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Everything posted by Moontanman

  1. Truth be told if I had to bet I would bet that all life in the universe is based on water and carbon. there may be some extremely rare exceptions but all things being equal carbon and water have a big advantage. Having said that it's important to note that we only have one data point, for all we know the galaxy crawls with boron or silicon or silicone life, or nitrogen or phosphorus or something we have no idea of yet. Very small statistical fluctuations could, in some limited locality, bring about a solar system with huge amounts of boron or some other chemicals that are even more conductive to life than carbon and or water. That life might get along great without the things we think life has to have and maybe these other chemicals react in ways we are unaware of that makes life much easier with that chemical. Until we put some more data points on our curve we simply will not know. All we can do is speculate and use the life we know as a template.
  2. Antoher good FTL theory http://www.metaresearch.org/cosmology/gravity/LR.asp
  3. Higher pressure broadens the range that NH3 is liquid http://www.daviddarling.info/encyclopedia/A/ammonialife.html Boron based life might be more conducive to Ammonia as a solvent. http://www.daviddarling.info/encyclopedia/B/boron-based_life.html
  4. Do you have any evidence to support that contention?
  5. Could these "deviant" behaviors be connected with the desire to "feel" something out of control and dangerous with out any real danger? Something like being scared by watching horror flick or being scared by riding a roller coaster or some other seemingly risky thrill ride where you get the thrill without the danger?
  6. Take your pick, I'm sure there's plenty for everyone! http://newswise.com/articles/view/543391/ http://www.slipstring.com/ http://www.mufon-ces.org/text/english/heimphysics.htm
  7. What? So I guess a tongue stud means nothing? Damn what a disappointment! Thanks INow.......
  8. Yeah, things were pretty bad back in the stone age, I'm 54 and I can still remember dinosaurs...... While medicine has progressed much in the last 50 years many of the things mentioned happened well before the 1950's. BTAIM medicine has progressed much in just the last 50 years but if you want to find a really bad time go back about 1000 years.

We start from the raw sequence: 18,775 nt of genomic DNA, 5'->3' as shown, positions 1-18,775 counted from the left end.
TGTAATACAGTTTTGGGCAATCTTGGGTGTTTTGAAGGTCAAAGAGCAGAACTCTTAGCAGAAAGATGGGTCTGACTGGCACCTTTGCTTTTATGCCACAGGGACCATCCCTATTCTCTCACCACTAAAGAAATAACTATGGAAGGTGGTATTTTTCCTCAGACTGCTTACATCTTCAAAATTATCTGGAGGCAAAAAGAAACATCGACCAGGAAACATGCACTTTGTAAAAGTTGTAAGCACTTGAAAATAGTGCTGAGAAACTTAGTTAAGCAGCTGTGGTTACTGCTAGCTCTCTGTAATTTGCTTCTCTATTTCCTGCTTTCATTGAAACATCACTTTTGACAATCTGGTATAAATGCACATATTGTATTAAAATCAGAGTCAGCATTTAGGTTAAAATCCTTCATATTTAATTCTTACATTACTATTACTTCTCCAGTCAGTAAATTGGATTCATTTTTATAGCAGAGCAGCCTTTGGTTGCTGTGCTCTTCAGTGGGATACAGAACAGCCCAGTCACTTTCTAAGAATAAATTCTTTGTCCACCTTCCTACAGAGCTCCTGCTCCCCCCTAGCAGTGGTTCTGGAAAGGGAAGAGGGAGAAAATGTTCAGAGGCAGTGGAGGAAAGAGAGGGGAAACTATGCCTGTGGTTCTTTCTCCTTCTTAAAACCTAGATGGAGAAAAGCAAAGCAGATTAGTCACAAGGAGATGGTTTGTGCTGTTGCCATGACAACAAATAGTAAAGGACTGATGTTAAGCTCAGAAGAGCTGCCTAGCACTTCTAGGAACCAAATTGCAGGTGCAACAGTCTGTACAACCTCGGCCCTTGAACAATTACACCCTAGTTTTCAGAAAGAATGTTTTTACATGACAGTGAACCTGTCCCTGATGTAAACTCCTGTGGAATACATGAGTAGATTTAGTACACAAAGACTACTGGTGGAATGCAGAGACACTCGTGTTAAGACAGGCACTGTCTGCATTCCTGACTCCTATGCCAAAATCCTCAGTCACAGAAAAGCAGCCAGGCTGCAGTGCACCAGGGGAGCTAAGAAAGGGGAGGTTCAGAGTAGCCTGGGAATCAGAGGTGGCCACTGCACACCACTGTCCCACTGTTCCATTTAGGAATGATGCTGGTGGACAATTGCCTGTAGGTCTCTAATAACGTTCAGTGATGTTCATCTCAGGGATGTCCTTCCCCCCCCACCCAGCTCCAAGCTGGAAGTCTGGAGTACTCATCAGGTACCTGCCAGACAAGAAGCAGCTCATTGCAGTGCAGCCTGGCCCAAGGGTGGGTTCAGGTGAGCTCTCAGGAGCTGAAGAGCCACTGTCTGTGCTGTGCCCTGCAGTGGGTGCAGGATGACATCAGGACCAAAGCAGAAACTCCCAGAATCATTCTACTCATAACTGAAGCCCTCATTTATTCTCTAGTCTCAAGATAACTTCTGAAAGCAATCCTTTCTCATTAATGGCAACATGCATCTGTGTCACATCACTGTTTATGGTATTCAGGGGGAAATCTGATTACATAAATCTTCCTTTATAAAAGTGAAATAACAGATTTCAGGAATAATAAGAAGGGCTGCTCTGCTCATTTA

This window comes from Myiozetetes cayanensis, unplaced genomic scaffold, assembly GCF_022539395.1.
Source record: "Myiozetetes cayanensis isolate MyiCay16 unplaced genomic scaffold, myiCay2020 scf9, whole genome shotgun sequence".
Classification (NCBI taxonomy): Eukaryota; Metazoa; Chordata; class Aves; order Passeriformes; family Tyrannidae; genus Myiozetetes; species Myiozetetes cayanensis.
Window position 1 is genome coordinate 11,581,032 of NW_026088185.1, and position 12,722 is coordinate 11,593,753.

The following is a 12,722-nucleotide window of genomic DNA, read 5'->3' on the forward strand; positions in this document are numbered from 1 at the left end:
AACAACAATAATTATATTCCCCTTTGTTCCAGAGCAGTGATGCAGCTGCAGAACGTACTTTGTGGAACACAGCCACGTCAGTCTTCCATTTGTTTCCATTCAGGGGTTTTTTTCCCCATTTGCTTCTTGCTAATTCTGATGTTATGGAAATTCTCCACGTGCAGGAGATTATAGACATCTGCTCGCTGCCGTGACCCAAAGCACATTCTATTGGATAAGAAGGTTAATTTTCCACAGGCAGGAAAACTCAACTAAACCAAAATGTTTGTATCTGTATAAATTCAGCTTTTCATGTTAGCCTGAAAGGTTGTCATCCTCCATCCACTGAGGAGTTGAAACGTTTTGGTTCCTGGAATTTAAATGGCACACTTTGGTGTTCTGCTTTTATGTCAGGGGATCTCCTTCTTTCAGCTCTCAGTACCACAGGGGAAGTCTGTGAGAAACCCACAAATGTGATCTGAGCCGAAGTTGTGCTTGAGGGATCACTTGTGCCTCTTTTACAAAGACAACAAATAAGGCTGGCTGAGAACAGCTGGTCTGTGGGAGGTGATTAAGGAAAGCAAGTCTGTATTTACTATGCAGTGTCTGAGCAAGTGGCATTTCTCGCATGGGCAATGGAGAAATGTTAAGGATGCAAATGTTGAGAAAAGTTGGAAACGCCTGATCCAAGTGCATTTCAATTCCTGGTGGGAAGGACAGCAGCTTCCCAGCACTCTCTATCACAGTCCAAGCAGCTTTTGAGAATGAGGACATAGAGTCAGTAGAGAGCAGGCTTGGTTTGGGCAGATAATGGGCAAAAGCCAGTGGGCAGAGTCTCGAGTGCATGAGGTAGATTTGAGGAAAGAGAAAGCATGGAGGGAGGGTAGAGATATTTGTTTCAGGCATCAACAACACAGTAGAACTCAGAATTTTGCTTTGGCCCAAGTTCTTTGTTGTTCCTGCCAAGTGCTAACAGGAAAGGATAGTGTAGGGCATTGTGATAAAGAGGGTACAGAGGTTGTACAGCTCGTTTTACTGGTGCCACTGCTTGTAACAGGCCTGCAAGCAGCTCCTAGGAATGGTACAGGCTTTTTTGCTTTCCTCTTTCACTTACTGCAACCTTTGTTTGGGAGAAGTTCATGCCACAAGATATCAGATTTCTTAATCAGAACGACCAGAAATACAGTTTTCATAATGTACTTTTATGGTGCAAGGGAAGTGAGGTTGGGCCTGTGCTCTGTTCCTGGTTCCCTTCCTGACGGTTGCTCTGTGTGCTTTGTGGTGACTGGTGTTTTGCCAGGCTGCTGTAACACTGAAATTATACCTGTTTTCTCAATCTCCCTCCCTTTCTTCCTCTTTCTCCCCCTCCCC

9. Darkness must be pretty fast, it always gets there before the light!
  10. I see no reason young people should be restricted from sex, it's unnatural not to have sex. The more you suppress the urge the more you want it, especially when you are young. While I doubt that Birth control pills are exactly being given out like M&Ms condoms should be given out and we need to cut the guilt trip associated with sex. Sex is fun sex is natural, and as long as you take precautions to prevent unwanted pregnancy it's a good thing. It's our own religious and societal guilt trips we need to get past. Humans should stop trying to control others for reasons of simply arbitrary control. If nothing else young people should be taught to masturbate when sexual urges become very strong. Every one should be in control of their own sexual pleasure and desire from the beginning. Get past the goofy guilt trips and give people control of their sexuality! The worst thing about sex is how others guilt you when you get caught! At one time sex outside marriage(for women) was "the fate worse than death" How long will it take us to get the the point that we see no problem with anyone having sex when and with, when ever and with who ever they can talk into consenting to having sex with them. Humans should grow up in control of their own selves not worrying about what others think.